Derive And Translate Trajectory Calculations Into Code

Tags: think and control
Personhours: 40
Derive And Translate Trajectory Calculations Into Code By Mahesh, Cooper, Shawn, Ben, Bhanaviya, and Jose

Task: Derive And Translate Trajectory Calculations Into Code

To ease the work put on the drivers, we wanted to have the robot automatically shoot into the goal. This would improve cycle times by allowing the drivers, theoretically, to shoot from any location on the field, and avoids the need for the robot to be in a specific location each time it shoots, eliminating the time needed to drive and align to a location after intaking disks.

To be able to have the robot automatically shoot, we needed to derive the equations necessary to get the desired \(\theta\) (angle of launch) and \(v_0\) (initial velocity) values. This would be done given a few constants, the height of travel (the height of the goal - the height of the robot, which we will call \(h\)), the distance between the robot and the goal (which we will call \(d\)), and of course acceleration due to gravity, \(g\) (approximately \(9.8 \frac{m}{s^2}\)). \(d\) would be given through either a distance sensor, or using vuforia. Either way, we can assume this value is constant for a specific trajectory. Given these values, we can calculate \(\theta\) and \(v_0 \).

However, without any constraints multiple solutions exist, which is why we created a constraint to both limit the number of solutions and reduce the margin of error of the disk's trajectory near the goal. We added the constraint the disk should reach the summit (or apex) of its trajectory at the point at which it enters the goal, or that it's vertical velocity component is \(0\) when it enters the goal. This way there exists only one \(\theta\) and \(v_0\) that can launch the disk into the goal.

We start by outlining the basic kinematic equations which model any object's trajectory under constant acceleration: \[\displaylines{v = v_0 + at \\ v^2 = v_0^2 + 2a\Delta x \\ \Delta x = x_0 + v_0t + \frac{1}{2}at^2}\]

When plugging in the constants, considering the constraints mentioned before into these equations, accounting for both the horizontal and vertical components of motion, we get the following equations: \[\displaylines{0 = v_0sin(\theta) - gt \\ 0^2 = (v_0sin(\theta))^2 - 2gh \\ d = v_0cos(\theta)t}\] The first equation comes from using the first kinematic equation in the vertical component of motion, as the final velocity of the disk should be \(0\) according to the constraints, \(-g\) acts as the acceleration, and \(v_0sin(\theta)\) represents the vertical component of the launch velocity. The second equation comes from using the second kinematics equation again in the vertical component of motion, and again according to the constraints, \(-g\) acts as the acceleration, \(h\) represents the distance travelled vertically by the disk, and \(v_0sin(\theta)\) represents the vertical component of the launch velocity. The last equation comes from applying the third kinematics equation in the horizontal component of motion, with \(d\) being the distance travelled by the disk horizontally, \(v_0cos(\theta)\) representing the horizontal component of the launch velocity, and \(t\) representing the flight time of the disk.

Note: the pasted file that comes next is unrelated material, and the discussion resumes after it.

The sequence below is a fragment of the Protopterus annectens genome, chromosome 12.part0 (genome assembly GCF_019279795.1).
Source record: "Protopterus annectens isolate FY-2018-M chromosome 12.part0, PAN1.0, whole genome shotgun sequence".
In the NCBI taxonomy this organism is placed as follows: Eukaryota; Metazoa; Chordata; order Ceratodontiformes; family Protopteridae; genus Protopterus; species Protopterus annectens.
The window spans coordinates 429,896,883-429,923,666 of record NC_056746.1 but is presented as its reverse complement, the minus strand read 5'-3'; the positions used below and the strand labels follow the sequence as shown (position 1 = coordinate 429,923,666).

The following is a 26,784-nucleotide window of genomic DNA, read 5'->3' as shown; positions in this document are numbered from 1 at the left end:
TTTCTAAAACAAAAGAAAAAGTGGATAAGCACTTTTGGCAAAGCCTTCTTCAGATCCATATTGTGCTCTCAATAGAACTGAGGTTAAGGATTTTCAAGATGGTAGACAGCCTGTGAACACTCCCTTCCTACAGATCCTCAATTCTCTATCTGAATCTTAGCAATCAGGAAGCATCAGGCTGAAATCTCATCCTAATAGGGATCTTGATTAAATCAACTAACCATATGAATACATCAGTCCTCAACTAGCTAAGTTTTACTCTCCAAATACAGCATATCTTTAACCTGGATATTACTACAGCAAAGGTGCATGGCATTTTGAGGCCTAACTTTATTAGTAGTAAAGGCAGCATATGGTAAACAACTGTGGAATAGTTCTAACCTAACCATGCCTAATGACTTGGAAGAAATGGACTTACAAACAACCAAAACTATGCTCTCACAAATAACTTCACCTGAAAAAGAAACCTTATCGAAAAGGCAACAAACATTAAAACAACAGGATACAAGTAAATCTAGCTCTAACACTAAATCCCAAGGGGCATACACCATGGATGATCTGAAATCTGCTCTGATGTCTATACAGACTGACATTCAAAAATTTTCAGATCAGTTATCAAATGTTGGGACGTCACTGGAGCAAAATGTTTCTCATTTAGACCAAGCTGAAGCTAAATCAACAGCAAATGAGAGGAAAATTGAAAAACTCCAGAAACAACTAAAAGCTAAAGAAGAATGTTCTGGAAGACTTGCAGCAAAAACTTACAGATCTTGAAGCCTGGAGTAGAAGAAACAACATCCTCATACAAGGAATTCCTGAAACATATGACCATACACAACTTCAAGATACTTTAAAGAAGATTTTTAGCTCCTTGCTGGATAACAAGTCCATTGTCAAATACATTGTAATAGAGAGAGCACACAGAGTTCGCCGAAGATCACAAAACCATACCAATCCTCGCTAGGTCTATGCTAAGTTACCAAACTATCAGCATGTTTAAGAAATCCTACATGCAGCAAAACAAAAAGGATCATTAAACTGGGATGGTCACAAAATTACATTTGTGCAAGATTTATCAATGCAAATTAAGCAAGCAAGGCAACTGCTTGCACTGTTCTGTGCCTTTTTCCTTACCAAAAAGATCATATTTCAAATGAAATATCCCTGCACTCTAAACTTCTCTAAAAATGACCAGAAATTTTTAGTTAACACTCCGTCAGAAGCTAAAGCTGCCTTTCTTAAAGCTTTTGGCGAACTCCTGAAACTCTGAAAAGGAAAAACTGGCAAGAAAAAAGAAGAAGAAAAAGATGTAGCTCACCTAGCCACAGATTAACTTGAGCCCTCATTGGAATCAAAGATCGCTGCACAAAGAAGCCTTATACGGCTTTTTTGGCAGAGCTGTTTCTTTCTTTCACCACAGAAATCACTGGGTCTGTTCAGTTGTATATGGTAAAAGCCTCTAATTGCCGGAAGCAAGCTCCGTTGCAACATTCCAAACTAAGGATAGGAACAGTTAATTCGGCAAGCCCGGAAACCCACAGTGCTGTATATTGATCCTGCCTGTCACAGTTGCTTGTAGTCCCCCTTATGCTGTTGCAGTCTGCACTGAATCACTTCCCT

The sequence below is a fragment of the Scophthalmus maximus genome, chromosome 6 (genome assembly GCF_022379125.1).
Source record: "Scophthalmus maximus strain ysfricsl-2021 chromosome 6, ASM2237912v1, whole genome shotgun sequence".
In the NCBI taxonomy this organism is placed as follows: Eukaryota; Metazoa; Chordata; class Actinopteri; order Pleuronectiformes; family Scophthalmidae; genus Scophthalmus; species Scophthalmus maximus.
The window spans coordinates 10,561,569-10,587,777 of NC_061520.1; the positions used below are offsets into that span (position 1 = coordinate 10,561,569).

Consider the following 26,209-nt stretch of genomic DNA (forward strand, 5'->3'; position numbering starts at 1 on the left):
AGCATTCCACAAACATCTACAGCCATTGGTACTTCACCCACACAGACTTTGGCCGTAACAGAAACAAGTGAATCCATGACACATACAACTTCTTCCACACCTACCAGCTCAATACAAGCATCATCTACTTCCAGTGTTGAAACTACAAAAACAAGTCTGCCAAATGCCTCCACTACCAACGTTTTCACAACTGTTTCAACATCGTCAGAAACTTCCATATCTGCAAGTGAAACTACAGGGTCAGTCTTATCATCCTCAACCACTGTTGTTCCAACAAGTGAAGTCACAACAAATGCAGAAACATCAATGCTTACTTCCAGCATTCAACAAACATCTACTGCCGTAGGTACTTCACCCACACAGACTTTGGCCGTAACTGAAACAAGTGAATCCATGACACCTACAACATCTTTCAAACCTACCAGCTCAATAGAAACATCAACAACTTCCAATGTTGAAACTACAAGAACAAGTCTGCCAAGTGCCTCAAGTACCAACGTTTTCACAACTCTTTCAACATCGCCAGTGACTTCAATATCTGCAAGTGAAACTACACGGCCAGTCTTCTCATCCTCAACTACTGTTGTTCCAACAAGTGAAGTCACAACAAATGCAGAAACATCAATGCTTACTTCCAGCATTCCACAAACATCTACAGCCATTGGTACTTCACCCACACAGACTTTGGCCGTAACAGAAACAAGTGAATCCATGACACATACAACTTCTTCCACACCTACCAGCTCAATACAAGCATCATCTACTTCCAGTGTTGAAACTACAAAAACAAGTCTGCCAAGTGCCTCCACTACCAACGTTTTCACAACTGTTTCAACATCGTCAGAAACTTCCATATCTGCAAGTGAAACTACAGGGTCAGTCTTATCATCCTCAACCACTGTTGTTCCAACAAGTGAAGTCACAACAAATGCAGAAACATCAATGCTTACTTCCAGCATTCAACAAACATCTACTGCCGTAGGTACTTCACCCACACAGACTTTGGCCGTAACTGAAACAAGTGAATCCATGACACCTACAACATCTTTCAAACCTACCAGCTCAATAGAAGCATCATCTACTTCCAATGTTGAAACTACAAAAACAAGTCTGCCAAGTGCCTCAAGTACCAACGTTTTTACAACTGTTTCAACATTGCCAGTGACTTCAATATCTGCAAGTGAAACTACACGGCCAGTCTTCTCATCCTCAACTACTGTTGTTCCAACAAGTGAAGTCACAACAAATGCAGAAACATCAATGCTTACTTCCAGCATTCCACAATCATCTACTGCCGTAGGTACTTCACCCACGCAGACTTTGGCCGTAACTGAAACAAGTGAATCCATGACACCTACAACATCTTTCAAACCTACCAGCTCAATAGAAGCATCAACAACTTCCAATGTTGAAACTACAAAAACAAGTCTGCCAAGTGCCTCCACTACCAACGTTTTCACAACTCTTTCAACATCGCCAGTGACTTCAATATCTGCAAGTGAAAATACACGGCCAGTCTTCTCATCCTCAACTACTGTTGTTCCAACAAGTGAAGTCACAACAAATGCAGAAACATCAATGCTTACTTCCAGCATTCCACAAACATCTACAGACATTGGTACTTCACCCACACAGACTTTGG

Solving for \(v_0sin(\theta)\) in the first equation and substituting this for \(v_0sin(\theta)\) in the second equation gives: \[\displaylines{v_0sin(\theta) = gt \\ 0^2 = (gt)^2 - 2gh, t = \sqrt{\frac{2h}{g}}}\] Now that an equation is derived for \(t\) in terms of known values, we can treat t as a constant/known value and continue.

Using pythagorean theorem, we can find the initial velocity of launch \(v_0\). \(v_0cos(\theta)\) and \(v_0sin(\theta)\) can be treated as two legs of a right triangle, with \(v_0\) being the hypotenuse. Therefore \(v_0 = \sqrt{(v_0cos(\theta))^2 + (v_0sin(\theta))^2}\), so: \[\displaylines{v_0sin(\theta) = gt \\ v_0cos(\theta) = \frac{d}{t} \\ v_0 = \sqrt{(gt)^2 + {\left( \frac{d}{t}\right) ^2}}}\]

Now that \(v_0\) has been solved for, \(\theta\) can be solved for using \(sin^{-1}\) like so: \[\displaylines{\theta = sin^{-1}\left( \frac{v_0sin(\theta)}{v_0} \right) = sin^{-1}\left( \frac{gt}{v}\right) }\]